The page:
A common theme that I have seen in comments is that HMO’s will kill people if they are widely adapted.
That is false. Shitty HMOs that are pinching pennies to make next quarter’s numbers will kill people. Shitty PPOs will also kill people while giving them more choices.
Good HMOs are quite possible and they provider very good care.
The National Committee on Quality Assurance (NCQA) is the major credentialing and research entity of payers and providers in this country. Health plans work their asses off to look good for NCQA. Some of the requirements are technical (does the web directory show daily hours?), some are mechanical (how many cardiologists per 10,000 members are in each county or within 20 miles etc), and quite a lot of the NCQA scoring system is based on managing basic prevention. How many kids are seeing the dentist in the past year, how many diabetics have received appropriate nutritional counseling, how many lead screenings occurred, how many functional mobility assessments been paid for people with restricted mobility? Health plans work hard to minimize the NCQA gaps and conform to their technical standards.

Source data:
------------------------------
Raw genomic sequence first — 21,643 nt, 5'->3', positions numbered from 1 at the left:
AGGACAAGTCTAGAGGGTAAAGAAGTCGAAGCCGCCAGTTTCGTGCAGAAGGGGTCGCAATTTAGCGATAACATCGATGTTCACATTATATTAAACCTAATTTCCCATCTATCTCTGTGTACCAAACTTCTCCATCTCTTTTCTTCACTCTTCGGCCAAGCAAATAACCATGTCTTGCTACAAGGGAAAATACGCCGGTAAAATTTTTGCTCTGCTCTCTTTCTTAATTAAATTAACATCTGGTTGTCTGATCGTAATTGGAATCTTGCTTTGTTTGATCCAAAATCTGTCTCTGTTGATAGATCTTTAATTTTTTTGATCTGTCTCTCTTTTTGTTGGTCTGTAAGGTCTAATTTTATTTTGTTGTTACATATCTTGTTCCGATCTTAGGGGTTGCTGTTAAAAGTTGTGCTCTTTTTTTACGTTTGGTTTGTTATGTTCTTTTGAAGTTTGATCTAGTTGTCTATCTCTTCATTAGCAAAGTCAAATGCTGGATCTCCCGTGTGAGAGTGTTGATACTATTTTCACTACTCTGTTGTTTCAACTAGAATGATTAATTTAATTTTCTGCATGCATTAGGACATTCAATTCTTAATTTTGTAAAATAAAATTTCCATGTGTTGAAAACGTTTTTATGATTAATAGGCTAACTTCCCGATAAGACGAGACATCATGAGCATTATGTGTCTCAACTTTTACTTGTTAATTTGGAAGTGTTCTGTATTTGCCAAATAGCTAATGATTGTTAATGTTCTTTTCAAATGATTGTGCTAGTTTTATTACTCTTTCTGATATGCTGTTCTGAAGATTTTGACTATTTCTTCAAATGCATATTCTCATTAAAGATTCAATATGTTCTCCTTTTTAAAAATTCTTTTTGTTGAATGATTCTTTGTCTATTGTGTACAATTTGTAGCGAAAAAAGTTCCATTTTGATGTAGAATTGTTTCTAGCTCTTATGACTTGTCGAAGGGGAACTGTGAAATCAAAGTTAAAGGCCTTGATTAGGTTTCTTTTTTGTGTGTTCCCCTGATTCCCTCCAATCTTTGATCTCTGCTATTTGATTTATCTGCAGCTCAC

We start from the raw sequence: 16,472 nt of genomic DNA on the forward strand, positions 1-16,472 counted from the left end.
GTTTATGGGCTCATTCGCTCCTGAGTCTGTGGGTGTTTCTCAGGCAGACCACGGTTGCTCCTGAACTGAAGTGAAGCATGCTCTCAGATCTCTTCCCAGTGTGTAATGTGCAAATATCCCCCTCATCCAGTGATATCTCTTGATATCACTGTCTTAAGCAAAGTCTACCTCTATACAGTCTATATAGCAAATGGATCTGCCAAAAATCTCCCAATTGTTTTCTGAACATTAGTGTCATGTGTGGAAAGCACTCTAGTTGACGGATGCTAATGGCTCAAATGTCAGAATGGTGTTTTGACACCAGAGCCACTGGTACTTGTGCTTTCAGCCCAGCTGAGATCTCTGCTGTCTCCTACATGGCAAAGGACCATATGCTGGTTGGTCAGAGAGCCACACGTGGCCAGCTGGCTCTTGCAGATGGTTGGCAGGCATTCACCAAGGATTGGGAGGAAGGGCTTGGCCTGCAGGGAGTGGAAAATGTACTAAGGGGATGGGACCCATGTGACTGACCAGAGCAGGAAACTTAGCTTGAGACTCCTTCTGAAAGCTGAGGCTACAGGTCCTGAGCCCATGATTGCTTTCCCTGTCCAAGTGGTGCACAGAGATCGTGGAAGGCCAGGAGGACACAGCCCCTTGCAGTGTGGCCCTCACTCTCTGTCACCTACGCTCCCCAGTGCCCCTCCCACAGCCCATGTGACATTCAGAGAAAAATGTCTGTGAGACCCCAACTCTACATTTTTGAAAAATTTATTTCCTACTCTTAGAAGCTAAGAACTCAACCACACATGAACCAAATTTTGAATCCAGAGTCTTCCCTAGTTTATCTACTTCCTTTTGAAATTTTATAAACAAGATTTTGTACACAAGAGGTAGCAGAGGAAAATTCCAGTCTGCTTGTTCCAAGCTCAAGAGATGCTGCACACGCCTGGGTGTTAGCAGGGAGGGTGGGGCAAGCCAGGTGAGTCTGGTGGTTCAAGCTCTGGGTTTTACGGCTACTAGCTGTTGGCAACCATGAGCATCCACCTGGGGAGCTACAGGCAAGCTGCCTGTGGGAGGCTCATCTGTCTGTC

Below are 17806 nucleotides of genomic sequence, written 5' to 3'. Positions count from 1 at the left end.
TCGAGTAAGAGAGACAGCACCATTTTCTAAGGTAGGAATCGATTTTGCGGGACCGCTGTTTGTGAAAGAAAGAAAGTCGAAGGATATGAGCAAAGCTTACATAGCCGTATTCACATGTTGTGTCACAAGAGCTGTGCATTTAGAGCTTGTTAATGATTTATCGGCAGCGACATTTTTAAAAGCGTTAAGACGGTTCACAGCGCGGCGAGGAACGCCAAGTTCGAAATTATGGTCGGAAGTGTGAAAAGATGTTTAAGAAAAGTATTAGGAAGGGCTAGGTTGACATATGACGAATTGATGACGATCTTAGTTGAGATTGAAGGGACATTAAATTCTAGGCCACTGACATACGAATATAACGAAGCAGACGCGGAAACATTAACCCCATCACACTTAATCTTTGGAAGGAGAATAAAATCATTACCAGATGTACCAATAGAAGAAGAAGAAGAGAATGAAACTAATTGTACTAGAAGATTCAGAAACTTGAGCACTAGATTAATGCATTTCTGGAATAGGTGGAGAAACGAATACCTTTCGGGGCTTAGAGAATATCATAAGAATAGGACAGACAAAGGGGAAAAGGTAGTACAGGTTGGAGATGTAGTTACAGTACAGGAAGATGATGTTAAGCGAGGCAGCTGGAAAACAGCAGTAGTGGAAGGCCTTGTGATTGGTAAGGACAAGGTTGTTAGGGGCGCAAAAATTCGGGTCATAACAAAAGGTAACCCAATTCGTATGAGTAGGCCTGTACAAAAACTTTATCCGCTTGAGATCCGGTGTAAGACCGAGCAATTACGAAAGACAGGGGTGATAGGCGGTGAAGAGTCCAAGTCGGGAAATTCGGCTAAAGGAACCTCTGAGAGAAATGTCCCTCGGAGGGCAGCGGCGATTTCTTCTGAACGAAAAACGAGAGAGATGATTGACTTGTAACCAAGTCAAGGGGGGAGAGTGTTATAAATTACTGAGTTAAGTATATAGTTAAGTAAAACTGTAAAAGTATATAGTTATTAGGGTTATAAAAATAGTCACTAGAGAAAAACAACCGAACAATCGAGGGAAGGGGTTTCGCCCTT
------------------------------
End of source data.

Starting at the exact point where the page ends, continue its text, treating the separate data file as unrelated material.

The 2014 rankings are the most recent rankings out there as the 2015 data cycle is still ongoing. I am rolled up EPO and PPO plans together as they don’t require PCP gatekeepers, while HMO and POS plans do require gatekeepers. I also counted as an HMO plan anything that contained HMO in the NCQA description. Removing that does not change the basic results.
The best plans in the country according to NCQA are overwhelmingly HMO/PCP gatekeeper plans. This not not an artifact of Kaiser. Removing Kaiser from the Top 20 produces 14 plans, or which 10 are non walled garden HMOs.
Some of this is an artifact of what NCQA measures. Customer satisfaction is only a component of the NCQA score, and PPOs with fewer restrictions usually will score better on customer satisfaction as there are fewer hurdles to jump over. However on the clinical side, the HMOs seem to have better outcomes because the PCP is more involved in patient care.
It is quite possible for an HMO to deliver excellent care, and it is quite possible for an HMO to be completely shitty. The same applies to PPO plan designs. If anything, it is more likely for a PPO to be shitty as setting up a PPO is less involved than setting up an HMO.
Good plans are not dependent on whether or not the a PCP is a required gatekeeper.